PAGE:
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Availability heuristic

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The availability heuristic, also known as availability bias, is a mental shortcut that relies on immediate examples that come to a given person's mind when evaluating a specific topic, concept, method or decision. As humans, our ability to make the right decisions is limited by the many constraints of our mind. One such constraint is the availability bias — our tendency to make judgments based on previous experiences that are easily recalled. When some piece of information is easily brought to mind, we incorrectly assume that it’s an accurate reflection of reality. This cognitive bias  often leads to the illusion of rational thinking and, ultimately, to bad decisions.
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The availability heuristic operates on the notion that if something can be recalled, it must be important, or at least more important than alternative solutions which are not as readily recalled. Subsequently, under the availability heuristic, people tend to heavily weigh their judgments toward more recent information, making new opinions biased toward that latest news.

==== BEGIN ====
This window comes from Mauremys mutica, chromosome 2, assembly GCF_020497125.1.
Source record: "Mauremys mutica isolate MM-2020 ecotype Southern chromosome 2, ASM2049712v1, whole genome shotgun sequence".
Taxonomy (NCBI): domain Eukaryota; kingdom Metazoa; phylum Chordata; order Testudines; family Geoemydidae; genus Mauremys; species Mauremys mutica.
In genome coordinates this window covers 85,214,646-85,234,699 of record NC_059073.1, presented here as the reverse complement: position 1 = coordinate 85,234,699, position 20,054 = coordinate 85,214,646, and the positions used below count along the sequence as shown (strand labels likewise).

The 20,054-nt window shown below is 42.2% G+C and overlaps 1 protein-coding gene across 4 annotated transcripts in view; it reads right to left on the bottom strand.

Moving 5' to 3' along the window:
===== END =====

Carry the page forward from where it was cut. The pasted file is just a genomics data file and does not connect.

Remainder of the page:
The availability of consequences associated with an action is positively related to perceptions of the magnitude of the consequences of that action.

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In other words, the easier it is to recall the consequences of something, the greater those consequences are often perceived to be.

Most notably, people often rely on the content of their recall if its implications are not called into question by the difficulty that they experience in bringing the relevant material to mind.

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